Magazine article Global Finance

Portugal: Economic Overview

Magazine article Global Finance

Portugal: Economic Overview

Article excerpt

Since joining the European Community in 1986, Portugal has pursued structural reform designed to diminish the role of the state in the economy. Full or partial privatization of more than 100 state-owned companies since 1989 has reduced the weight of state enterprises in the economy from 20% to 10%, while yielding some $10 billion in receipts. A large proportion of the proceeds from privatization have been applied to public debt reduction and to the recapitalization of remaining state-owned companies.

In late 1995 and early 1996, Portuguese financial authorities supported a cautious decline in interest rates and intervened in foreign exchange markets to keep the exchange rate of the escudo within a 3% band of its central rate against the Deutschemark.


In stark contrast to direct foreign investment inflows of $ 1.3 billion in 1994, Portugal recorded net foreign direct investment of only $514 million in 1995. Nonetheless, the government resumed its privatization program in June 1996, after a one-year hiatus. To meet its European Union fiscal targets, the government planned to bring in some $2.5 billion in privatization receipts in 1996, of which 70% was earmarked for public debt reduction.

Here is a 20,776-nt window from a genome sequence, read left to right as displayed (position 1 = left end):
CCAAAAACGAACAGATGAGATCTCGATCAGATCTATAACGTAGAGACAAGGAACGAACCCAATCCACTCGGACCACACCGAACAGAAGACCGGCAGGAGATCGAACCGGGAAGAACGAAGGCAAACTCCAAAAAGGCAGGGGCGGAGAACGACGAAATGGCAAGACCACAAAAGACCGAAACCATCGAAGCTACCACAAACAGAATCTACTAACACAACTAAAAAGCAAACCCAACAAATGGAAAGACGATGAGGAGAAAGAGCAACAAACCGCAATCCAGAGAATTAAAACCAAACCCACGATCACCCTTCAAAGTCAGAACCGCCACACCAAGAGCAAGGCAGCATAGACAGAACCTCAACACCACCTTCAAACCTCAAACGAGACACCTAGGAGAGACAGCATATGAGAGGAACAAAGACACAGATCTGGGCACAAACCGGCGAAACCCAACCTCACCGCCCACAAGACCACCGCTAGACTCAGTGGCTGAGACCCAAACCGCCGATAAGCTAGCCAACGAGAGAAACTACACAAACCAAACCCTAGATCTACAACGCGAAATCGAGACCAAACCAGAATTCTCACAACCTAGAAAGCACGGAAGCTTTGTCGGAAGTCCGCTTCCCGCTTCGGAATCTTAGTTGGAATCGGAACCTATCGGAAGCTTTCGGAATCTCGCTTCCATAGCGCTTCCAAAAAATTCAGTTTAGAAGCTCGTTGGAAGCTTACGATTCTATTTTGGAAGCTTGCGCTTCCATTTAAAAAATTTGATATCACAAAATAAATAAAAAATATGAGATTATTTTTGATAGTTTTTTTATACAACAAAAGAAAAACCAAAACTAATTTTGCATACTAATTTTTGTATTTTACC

The sale of a 21.7% second tranche of Portugal Telecom, the state-owned telecommunications company, raised $932 million, or more than a third of the government's 1996 target for privatization receipts.With the sale, the government has completed the second of three phases of the privatization of the Portuguese phone monopoly, as the country moves toward a selfimposed January 1 2000 deadline for the opening of fixed telephony to outside competition.A variety of other state-owned assets also will be privatized over the near term, including Eletricidade de Portugal, the state electric power utility.


The three largest banking groups in Portugal by total asset ownership are: the state-owned Caixa Geral de Depositos/Banco Nacional Ultramarino, with assets of $45 billion; the Banco Comercial Portugues/Banco Portugues do Atlantico merger, which includes part ownership of five other smaller banks, with assets of $43 billion; and the Champalimaud group-composed of Banco Pinto & Sotto Mayor, Banco Totta & Acores, Credito Predial Portugues, and Chemical Bank Portugalwith assets of $30 billion.

Portugal has adopted into national law several key EU financial directives, covering banking coordination, auditing on a consolidated basis, capital structure, solvency, and money laundering. …

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